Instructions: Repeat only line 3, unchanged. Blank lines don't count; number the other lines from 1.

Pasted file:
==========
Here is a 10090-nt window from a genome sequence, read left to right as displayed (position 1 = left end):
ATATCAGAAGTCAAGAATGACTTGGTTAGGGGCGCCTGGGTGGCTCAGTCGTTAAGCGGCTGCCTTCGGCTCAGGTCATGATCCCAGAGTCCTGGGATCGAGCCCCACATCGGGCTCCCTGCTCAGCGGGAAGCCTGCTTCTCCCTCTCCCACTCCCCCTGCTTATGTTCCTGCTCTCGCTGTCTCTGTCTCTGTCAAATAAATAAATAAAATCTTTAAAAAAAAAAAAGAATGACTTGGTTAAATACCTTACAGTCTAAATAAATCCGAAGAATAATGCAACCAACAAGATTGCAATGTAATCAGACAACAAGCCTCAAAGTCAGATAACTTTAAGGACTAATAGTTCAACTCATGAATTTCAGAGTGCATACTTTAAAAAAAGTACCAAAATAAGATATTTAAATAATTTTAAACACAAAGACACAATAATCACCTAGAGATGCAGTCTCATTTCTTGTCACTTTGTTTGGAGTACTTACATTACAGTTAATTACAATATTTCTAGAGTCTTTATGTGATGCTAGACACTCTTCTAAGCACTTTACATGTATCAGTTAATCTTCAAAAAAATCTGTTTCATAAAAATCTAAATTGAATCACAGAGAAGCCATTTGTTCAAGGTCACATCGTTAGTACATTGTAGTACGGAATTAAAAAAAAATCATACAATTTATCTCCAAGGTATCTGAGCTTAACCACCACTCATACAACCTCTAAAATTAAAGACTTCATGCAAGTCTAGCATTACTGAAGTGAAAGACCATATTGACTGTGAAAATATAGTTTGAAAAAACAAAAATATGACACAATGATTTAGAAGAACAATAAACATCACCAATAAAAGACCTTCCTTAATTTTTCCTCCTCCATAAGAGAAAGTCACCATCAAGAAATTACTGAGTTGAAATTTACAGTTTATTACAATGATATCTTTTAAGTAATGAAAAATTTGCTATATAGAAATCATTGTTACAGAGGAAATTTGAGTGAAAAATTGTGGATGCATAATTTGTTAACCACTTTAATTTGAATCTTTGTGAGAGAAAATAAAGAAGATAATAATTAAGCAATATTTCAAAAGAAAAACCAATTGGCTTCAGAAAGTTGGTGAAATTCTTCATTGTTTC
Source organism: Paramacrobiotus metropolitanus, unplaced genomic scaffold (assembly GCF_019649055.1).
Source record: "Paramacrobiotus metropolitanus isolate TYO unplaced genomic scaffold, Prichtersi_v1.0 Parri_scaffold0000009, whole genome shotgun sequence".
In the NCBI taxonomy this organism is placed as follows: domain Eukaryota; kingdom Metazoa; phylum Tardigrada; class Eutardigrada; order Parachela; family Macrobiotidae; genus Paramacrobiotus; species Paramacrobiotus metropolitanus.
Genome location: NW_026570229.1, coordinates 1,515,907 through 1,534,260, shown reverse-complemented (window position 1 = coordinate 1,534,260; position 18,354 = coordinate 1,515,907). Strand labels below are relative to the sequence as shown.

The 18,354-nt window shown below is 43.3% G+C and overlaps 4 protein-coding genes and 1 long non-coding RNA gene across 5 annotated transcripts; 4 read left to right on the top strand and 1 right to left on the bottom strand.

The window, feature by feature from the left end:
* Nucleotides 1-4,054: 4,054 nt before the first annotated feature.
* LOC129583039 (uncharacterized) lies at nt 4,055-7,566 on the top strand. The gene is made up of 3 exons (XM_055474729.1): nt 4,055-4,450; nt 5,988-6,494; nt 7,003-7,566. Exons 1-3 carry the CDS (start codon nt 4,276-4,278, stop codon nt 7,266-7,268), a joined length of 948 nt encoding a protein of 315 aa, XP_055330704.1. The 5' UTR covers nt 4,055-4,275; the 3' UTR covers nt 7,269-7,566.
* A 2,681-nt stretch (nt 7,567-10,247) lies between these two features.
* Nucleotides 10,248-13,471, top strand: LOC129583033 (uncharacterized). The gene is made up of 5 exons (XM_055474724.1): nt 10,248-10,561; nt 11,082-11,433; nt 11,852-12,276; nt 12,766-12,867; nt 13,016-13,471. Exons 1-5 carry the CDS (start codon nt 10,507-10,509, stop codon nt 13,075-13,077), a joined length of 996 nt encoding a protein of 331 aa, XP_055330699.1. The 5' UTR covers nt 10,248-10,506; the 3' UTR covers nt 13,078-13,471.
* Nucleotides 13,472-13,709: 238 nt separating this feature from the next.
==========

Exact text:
Source organism: Paramacrobiotus metropolitanus, unplaced genomic scaffold (assembly GCF_019649055.1).